Photographs of real-world situations engage my students. This warm-up provides students with a glimpse of geometry in my real world; it’s a picture of me standing next to an isosceles triangle dresser of approximately the same height. I project the photo for my students and let them ask some questions, some silly, most math related. Ultimately, I give them the approximate length of the base of the dresser (28”) and my height (5’2”) and then pose the following problem for them to solve: what is the minimum base angle measure that guarantees the dresser will be taller than me?
As students work on the warm-up, I circulate the room, taking note of the geometric and measurement ideas students bring into the problem:
My students usually volunteer fantastic ideas like these during our whole-class discussion.
Bringing in an actual real-life situation reminded me of the importance of doing math in a real world context. Since my students know I’m a nerd, it was easy for me to show them a picture of an object like an isosceles triangle-shaped dresser and to tell them that my instant reaction to the dresser was to think about whether the dresser was taller than me or whether I was taller than the dresser. What a nerd question.
Seeing students’ reaction to the picture reminded me of the power of a picture. Dan Meyer often says that a photo can make people wonder about a question—this was an idea I witnessed in this lesson. By showing a picture of a dresser roughly the same height as me, I was able to expose students to the notion of how to mathematize the world around us. The simple wondering of “which is taller, the dresser or Ms. Uy?” intrigued my students because they actually wanted to know the answer and knew they could find it with math.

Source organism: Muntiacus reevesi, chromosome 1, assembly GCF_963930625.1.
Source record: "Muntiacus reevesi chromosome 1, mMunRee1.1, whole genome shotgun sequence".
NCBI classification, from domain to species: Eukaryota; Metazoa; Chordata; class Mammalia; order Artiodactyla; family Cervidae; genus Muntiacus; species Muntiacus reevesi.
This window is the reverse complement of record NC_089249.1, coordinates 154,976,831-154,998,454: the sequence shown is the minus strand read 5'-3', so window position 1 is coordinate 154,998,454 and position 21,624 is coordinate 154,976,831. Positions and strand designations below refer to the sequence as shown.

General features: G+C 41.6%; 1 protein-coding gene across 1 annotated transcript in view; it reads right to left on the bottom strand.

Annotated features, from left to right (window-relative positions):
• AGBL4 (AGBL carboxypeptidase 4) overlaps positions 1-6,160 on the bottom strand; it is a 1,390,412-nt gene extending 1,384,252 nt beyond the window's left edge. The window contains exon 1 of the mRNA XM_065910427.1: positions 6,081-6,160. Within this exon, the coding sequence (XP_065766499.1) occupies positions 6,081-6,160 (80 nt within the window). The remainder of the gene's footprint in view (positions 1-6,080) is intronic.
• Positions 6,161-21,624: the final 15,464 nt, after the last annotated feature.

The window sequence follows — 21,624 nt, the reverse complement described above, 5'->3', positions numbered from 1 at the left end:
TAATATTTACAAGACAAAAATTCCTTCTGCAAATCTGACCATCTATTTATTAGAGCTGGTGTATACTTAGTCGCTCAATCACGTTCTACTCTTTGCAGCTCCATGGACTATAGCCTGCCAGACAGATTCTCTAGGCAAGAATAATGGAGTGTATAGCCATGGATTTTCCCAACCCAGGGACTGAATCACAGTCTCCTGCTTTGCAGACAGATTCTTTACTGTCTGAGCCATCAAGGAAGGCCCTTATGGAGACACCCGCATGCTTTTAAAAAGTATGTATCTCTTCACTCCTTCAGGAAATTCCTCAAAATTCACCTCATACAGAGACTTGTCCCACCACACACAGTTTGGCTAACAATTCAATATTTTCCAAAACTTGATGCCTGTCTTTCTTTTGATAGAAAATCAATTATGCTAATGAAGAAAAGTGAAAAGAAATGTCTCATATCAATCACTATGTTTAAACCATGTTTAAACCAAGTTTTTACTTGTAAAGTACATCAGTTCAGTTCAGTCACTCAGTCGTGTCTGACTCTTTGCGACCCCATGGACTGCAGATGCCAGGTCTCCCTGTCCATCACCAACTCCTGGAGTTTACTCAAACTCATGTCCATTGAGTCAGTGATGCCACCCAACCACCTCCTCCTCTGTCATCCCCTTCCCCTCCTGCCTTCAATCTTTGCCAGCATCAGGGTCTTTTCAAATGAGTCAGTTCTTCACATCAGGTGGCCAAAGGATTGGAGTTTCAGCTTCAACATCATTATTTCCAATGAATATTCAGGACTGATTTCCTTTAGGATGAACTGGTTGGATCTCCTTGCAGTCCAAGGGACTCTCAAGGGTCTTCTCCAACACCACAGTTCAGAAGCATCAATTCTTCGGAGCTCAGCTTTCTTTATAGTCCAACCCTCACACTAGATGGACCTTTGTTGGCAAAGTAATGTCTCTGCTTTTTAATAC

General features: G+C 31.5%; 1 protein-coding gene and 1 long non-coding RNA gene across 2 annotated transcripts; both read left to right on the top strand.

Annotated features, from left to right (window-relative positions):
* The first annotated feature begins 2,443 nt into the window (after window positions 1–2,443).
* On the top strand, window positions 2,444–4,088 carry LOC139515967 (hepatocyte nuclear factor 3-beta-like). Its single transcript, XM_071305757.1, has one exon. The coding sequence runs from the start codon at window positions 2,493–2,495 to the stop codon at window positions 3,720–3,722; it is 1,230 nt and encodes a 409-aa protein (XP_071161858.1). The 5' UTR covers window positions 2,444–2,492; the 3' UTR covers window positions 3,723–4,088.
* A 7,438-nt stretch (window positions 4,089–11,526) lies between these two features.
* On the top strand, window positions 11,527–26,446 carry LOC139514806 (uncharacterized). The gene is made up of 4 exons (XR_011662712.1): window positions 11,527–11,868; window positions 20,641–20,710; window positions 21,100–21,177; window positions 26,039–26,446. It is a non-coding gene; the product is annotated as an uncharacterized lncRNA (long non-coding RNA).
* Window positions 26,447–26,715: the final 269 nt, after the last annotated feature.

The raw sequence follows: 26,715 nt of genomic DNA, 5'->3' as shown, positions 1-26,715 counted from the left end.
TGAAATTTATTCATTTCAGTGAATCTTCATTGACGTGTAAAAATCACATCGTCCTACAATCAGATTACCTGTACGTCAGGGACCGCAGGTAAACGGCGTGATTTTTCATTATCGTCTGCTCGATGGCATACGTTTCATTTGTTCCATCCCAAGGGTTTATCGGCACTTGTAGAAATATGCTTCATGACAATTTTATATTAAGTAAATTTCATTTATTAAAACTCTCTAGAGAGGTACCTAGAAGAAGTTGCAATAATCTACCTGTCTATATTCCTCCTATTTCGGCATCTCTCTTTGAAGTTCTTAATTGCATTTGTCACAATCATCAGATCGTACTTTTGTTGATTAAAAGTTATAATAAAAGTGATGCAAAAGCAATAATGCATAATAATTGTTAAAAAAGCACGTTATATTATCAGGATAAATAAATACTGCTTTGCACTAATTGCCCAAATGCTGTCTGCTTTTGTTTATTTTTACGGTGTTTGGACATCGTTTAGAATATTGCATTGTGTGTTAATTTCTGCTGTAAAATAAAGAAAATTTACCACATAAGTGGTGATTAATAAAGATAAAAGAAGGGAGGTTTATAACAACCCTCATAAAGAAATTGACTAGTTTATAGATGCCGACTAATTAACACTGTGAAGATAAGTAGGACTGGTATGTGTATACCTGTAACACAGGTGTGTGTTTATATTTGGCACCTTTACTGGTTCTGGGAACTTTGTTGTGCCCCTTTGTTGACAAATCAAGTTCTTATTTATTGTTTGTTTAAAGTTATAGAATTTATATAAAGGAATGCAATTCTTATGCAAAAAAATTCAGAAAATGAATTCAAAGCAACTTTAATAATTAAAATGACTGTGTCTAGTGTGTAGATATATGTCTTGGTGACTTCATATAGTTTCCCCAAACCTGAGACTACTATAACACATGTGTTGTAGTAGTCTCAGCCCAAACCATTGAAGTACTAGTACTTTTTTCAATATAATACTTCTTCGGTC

Students may work individually or with a partner to talk to the text as they work on several challenging context problems. In this task, students roll a die to determine which problem they will work on; when they finish working out the problem, they roll the die again to determine the next problem to tackle.
Because the context problems in this task are challenging, I encourage students to check in with other students working on the same problem to share their own interpretations of the problem and how they have decided to tackle it (MP1). As I circulate the room, I publicly announce some of my observations like, “I have noticed this pair of students is using a pen, pencil, and eraser to model the position of the lighthouse, boat, and coast guard station” or “I see students using their arms to try to show what the cracked tree might look like.” Sometimes I just call attention to students who reference their notes to correctly interpret “angle of elevation” to continue to spread ideas and resources around the classroom.
I wanted to give students a different working experience as they took on some challenging word problems. I wanted them to have an opportunity to work others, but I didn’t want them to be held to the time it takes four people to come to an agreement about how to solve a problem.
Today I put students in pairs and asked them to roll a die to determine which problem they should work on, which created an element of fun and surprise. I also decided to post an answer key at the front of the room so that students could self-assess as they worked. Giving students a different participation structure engaged them in their work and allowed them to work at an appropriate pace.
To debrief our work today, I ask students to return to their home group. I ask student groups to start with the problems they have all worked through before discussing any problem that only 1, 2, or 3 students have worked on, to try to come to an agreement on the solution to each problem. If groups cannot come to consensus, they can call me over to listen to the variations in their ideas and facilitate a productive discussion that will bring them to consensus.
Ultimately, each individual student will reflect on the one problem they thought helped them learn the most and explain why. Additionally, students may also choose to write down any “notes to self” they want to keep in mind as they continue to learn more about trigonometry. These reflections will ultimately serve as the exit ticket for the day.